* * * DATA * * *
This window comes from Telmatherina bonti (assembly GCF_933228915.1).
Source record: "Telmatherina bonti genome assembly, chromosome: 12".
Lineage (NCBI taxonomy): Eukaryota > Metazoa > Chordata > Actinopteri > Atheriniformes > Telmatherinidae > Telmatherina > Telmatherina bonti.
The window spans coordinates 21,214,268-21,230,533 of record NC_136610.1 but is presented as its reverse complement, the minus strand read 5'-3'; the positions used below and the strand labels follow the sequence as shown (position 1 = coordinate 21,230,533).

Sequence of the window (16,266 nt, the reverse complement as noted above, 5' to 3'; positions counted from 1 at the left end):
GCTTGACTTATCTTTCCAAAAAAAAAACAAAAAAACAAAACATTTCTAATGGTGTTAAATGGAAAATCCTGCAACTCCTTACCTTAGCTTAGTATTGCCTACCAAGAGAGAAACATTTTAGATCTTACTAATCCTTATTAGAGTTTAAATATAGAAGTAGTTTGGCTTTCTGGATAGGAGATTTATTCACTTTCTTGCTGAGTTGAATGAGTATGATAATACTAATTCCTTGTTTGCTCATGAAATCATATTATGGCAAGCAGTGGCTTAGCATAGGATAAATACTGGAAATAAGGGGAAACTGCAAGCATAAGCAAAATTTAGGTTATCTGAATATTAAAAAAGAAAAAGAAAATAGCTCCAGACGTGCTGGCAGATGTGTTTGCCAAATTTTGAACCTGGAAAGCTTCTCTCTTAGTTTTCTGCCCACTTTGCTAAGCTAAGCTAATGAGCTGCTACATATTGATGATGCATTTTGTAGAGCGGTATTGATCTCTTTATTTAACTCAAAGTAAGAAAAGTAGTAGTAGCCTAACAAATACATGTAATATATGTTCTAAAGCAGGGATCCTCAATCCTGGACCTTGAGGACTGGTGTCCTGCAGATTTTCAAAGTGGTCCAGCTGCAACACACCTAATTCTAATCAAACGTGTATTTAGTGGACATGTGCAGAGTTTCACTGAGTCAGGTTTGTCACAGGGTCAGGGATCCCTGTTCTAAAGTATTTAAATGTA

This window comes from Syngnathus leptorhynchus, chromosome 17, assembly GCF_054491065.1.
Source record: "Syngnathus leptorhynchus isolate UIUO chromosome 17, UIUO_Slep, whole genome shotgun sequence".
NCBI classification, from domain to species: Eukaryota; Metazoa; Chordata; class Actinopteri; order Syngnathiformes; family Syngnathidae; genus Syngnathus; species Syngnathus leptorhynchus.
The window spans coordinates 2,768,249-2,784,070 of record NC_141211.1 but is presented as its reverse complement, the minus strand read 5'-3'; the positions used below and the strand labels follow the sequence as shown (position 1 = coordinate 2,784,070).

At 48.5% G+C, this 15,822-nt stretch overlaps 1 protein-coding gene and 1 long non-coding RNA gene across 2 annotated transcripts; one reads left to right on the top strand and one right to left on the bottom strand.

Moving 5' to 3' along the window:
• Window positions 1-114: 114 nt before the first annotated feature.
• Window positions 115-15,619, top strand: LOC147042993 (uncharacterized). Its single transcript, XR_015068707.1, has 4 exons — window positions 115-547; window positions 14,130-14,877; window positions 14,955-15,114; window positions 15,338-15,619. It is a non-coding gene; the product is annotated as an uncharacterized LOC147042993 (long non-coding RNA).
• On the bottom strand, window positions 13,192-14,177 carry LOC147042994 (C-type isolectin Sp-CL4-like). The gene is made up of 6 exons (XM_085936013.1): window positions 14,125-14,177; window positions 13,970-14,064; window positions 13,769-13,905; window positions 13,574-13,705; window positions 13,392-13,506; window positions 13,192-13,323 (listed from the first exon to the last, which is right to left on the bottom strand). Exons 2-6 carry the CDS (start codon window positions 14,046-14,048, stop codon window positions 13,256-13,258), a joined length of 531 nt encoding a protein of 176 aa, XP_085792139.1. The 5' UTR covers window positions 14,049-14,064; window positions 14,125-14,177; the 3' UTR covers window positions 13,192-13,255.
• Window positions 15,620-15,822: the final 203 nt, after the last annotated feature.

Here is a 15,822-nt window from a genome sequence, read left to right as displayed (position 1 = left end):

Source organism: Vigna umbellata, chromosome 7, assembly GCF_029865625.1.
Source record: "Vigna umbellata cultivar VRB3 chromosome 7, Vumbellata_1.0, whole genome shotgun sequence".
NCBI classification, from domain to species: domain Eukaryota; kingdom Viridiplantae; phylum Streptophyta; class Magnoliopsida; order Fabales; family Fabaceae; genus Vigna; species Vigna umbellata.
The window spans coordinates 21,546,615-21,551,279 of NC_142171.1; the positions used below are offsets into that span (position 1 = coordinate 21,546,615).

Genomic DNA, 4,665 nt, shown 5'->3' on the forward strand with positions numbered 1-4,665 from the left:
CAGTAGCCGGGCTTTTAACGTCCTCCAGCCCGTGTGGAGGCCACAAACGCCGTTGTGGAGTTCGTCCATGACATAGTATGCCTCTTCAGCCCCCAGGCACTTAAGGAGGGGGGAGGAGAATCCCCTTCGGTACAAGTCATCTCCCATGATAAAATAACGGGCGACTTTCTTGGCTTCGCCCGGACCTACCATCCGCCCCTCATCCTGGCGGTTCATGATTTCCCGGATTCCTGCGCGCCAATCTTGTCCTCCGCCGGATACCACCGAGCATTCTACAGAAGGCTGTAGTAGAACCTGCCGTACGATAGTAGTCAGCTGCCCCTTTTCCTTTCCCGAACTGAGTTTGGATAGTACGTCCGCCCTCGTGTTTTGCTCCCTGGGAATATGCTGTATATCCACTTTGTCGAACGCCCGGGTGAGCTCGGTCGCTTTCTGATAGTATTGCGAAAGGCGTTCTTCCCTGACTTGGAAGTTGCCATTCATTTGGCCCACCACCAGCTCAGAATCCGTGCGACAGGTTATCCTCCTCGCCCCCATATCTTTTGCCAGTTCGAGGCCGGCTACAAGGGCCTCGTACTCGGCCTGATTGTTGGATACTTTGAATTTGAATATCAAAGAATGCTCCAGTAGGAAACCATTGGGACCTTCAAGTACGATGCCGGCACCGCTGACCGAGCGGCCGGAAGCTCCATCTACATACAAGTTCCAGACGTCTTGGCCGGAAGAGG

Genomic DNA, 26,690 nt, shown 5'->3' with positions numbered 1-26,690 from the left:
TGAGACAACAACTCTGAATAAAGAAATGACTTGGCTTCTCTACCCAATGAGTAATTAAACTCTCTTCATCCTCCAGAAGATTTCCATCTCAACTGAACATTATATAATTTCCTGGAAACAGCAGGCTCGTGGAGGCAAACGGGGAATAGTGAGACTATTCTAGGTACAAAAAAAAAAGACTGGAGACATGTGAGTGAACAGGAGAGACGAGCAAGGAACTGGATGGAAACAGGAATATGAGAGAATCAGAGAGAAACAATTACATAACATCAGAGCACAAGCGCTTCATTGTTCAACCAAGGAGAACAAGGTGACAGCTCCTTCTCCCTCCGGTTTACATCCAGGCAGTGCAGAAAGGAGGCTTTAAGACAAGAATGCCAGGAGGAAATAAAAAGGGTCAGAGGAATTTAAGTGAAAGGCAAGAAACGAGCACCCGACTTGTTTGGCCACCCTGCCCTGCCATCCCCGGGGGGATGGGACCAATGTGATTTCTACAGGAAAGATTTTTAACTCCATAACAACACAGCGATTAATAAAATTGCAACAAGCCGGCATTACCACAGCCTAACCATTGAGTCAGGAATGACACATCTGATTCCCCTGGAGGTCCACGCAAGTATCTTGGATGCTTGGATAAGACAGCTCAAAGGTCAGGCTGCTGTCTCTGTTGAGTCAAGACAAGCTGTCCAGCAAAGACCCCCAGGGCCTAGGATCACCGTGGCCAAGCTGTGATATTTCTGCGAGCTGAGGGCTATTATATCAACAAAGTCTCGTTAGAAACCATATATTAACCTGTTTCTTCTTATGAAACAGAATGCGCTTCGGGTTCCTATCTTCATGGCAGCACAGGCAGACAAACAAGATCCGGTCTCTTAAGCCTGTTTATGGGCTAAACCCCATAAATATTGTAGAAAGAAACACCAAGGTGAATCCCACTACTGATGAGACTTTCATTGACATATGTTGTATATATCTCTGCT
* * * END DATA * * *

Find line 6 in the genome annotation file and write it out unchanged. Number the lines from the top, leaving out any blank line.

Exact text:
GCTTGACTTATCTTTCCAAAAAAAAAACAAAAAAACAAAACATTTCTAATGGTGTTAAATGGAAAATCCTGCAACTCCTTACCTTAGCTTAGTATTGCCTACCAAGAGAGAAACATTTTAGATCTTACTAATCCTTATTAGAGTTTAAATATAGAAGTAGTTTGGCTTTCTGGATAGGAGATTTATTCACTTTCTTGCTGAGTTGAATGAGTATGATAATACTAATTCCTTGTTTGCTCATGAAATCATATTATGGCAAGCAGTGGCTTAGCATAGGATAAATACTGGAAATAAGGGGAAACTGCAAGCATAAGCAAAATTTAGGTTATCTGAATATTAAAAAAGAAAAAGAAAATAGCTCCAGACGTGCTGGCAGATGTGTTTGCCAAATTTTGAACCTGGAAAGCTTCTCTCTTAGTTTTCTGCCCACTTTGCTAAGCTAAGCTAATGAGCTGCTACATATTGATGATGCATTTTGTAGAGCGGTATTGATCTCTTTATTTAACTCAAAGTAAGAAAAGTAGTAGTAGCCTAACAAATACATGTAATATATGTTCTAAAGCAGGGATCCTCAATCCTGGACCTTGAGGACTGGTGTCCTGCAGATTTTCAAAGTGGTCCAGCTGCAACACACCTAATTCTAATCAAACGTGTATTTAGTGGACATGTGCAGAGTTTCACTGAGTCAGGTTTGTCACAGGGTCAGGGATCCCTGTTCTAAAGTATTTAAATGTA